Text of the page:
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latinagirl56's avatar

Why are my fish still gasping for air?

Asked by latinagirl56 (109 points ) July 13th, 2012

So I have two fancy goldfish and one koi fish. I have had the koi fish and the fantail goldfish the longest, and the third fish is an oranda goldfish. So for a while my two fancy goldfish would go up to the tank and make bubbles. At first I thought it was cute until I did some research and found out that that means they are suffocating and need more oxygen in their tank. So I bought a air pump and thought that they would stop but, they haven’t. If anything I think they do it more now then they did before. Also before I installed the air pump into the tank I never had a algae problem and now I do. Algae is now growing in my tank and I need to know how to stop it growing and to prevent it from coming back. Another thing I should add is my oranda goldfish has swim bladder disease. I’m a little nervous because the previous oranda goldfish I had had the disease and he sadly passed away, and I don’t want the same thing to happen to this one. I read online that giving peas helps them, and acts kind of like a laxative for the fish. I was wondering is there anything else I could do to help my fish? And about the algae I have a 10 gallon tank with three fish and I was thinking about adding a algae eating fish to help keep the tank clean longer and to remove the algae. I know my tank is small and I should have a bigger tank but I don’t have the money to buy a bigger tank. I know that Petco has their dollar per gallon sale and I desperately need that so I can make my fish happy. Does anyone know when that sale is coming up? And should I buy the algae eating fish now, or wait until I get a bigger tank? And can someone please explain to me why my fish keep gasping for air, even though I have a air pump for the tank.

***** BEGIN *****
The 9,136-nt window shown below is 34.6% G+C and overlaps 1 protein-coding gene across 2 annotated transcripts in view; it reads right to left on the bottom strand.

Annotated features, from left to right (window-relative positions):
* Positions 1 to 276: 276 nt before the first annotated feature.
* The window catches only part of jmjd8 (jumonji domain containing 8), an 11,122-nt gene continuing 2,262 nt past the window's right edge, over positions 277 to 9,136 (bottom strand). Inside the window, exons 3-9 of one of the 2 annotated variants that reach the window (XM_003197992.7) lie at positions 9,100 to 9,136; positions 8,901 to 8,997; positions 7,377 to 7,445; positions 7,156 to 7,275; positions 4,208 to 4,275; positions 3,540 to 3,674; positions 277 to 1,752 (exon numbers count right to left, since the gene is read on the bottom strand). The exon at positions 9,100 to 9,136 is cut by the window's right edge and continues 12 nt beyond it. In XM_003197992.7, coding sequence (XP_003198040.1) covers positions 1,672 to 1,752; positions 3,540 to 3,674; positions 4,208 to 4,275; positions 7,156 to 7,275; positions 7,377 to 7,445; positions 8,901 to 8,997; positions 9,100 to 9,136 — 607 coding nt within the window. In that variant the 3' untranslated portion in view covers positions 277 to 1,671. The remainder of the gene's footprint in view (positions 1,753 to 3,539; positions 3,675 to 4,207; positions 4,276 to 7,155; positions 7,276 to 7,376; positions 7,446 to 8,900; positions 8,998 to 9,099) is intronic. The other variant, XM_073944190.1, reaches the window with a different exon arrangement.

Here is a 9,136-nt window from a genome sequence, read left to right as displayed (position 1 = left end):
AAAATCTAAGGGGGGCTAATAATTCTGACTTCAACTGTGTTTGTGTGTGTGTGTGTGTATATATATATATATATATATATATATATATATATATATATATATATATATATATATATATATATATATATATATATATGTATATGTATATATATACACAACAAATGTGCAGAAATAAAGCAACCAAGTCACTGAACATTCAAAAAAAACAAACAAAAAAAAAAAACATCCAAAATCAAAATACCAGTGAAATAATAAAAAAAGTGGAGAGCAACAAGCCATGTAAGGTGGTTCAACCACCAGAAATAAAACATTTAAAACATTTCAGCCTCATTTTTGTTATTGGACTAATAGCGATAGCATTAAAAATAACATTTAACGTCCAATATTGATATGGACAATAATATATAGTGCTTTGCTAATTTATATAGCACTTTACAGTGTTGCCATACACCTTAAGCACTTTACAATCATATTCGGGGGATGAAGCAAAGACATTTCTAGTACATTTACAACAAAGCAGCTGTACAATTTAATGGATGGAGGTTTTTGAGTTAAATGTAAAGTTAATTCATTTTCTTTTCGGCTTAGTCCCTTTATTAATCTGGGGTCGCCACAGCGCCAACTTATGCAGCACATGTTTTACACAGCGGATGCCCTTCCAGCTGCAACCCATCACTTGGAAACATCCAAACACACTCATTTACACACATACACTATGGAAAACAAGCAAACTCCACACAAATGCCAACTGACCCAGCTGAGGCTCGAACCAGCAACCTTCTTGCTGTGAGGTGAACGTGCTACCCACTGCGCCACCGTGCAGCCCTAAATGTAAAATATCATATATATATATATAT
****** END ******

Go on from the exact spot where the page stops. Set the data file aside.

Sorry I started to ramble a little but I’m just a worried pet owner who is trying to keep their pets safe and healthy.

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10 Answers

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tedd's avatar

Algae eaters are the easiest way to handle that issue (specifically they’re called plecostomus’). They’re usually dirt cheap for the basic south american common breed. Keep in mind though, they will not stop growing when they’ve reached a max size for their tank. It may take a few years, but I’ve had them reach over a foot long.